“It is bittersweet. Going into every other season, I didn’t know if it was going to be my last. For the last few years, there and with the fact that I just turned 37 being in my hometown, I’m kind of running out of juice. But I have enough for one more year, and I’m excited to bring it to the Thunder fans”.
If there’s something that Weller could do and turn back on his career and change anything about living out his dream, the answer is nothing.
“You know there’s a lot of different hockey players who can’t end on their terms, wherever that may be. Injuries, for example. So for me to be healthy enough at the age of 37, and being able to call my shots, I’m honored that I get to make that decision.”
Shawn Weller got to live out his dream, and the dream isn’t dead yet. It’s the eye on the prize for the 37-year-old veteran, which is the Kelly Cup.
“I would love to win a championship in North America. Anytime you start a season, that’s the end goal. You want to win your last game of the year. Imagine I say it’s my final year, and we go out and win a Kelly Cup in my hometown, alongside these fans. It’d be pretty cool. You saw the way the arena was the last month of the season. If we get off to a better start this year, like we’re planning on doing as a unit, and carry that momentum into April, to cap it off with a parade down Glen Street would be pretty special.”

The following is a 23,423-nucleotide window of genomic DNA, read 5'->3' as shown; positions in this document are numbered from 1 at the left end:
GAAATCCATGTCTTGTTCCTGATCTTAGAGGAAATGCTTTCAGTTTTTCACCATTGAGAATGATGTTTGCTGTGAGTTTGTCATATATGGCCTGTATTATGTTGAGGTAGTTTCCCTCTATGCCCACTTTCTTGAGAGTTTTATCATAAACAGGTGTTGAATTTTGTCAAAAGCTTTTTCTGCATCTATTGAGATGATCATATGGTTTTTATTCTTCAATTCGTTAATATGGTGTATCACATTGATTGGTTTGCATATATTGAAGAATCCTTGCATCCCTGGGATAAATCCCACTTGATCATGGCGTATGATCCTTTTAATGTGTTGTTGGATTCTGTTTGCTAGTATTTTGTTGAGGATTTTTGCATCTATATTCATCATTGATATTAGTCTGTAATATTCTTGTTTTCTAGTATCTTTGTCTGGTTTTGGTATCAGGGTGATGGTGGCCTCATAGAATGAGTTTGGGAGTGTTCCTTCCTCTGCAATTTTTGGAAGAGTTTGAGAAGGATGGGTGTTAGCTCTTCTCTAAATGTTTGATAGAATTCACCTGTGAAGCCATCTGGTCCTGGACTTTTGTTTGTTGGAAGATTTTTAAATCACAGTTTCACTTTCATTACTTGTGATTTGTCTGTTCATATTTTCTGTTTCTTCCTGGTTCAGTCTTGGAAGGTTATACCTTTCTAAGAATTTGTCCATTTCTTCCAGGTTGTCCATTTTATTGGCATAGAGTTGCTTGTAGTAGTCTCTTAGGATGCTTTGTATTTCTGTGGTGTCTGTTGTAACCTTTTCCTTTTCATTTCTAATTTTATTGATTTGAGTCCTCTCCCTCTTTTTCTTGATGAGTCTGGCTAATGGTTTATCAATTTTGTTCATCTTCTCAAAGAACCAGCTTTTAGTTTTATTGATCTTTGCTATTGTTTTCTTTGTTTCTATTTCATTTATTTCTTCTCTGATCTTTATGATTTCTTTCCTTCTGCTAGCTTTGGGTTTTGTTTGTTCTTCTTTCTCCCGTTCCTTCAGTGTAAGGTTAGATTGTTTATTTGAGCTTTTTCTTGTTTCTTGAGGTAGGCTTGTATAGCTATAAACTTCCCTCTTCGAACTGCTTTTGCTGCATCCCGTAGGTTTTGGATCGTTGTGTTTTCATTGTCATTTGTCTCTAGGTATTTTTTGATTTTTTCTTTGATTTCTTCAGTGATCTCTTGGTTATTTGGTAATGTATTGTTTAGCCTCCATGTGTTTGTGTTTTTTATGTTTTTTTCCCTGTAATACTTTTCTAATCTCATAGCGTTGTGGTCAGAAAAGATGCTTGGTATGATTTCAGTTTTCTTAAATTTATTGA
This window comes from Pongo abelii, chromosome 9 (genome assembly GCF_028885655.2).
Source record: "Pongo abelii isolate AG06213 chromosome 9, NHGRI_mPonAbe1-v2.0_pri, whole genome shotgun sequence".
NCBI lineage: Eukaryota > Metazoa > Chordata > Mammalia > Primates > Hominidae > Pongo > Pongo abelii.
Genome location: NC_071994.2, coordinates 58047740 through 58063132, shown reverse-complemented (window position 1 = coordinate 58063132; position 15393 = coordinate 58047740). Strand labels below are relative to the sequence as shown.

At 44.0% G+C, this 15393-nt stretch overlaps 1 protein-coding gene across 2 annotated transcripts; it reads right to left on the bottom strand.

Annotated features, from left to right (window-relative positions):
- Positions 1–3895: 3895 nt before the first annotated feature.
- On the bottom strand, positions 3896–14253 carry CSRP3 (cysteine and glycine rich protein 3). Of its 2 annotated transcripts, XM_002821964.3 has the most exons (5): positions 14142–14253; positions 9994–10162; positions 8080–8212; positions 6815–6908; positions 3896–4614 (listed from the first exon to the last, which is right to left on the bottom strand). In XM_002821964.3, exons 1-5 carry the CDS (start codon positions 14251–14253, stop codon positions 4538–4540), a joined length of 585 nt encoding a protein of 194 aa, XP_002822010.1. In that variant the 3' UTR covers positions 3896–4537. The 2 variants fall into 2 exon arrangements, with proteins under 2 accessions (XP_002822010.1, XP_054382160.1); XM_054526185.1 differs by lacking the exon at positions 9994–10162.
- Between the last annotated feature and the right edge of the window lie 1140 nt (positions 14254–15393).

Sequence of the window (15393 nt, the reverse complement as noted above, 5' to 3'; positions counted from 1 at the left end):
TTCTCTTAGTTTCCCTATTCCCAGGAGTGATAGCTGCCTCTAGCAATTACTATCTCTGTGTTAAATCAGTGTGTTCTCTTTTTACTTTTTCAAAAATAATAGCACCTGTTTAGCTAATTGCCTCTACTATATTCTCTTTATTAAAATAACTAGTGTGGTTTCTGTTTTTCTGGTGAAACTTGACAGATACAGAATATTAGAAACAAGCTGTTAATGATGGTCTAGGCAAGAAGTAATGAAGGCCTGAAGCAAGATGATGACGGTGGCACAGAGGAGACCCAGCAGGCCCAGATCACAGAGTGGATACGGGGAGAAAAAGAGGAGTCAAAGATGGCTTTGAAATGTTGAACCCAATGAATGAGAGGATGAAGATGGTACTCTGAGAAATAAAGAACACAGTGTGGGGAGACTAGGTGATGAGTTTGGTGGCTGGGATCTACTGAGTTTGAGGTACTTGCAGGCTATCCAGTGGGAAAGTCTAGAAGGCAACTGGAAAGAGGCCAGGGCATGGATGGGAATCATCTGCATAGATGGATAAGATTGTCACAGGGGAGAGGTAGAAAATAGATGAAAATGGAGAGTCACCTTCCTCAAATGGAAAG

It’s very hard if you are a South Glens Falls resident to run into the Weller family. I remember earlier in the summer, I was able to have lunch with Shawn’s dad and mom at a local restaurant in town, and his dad said, “We’ll get him back. No need to worry.” Shawn said that being transparent with Head Coach Pete MacArthur was the best for both sides.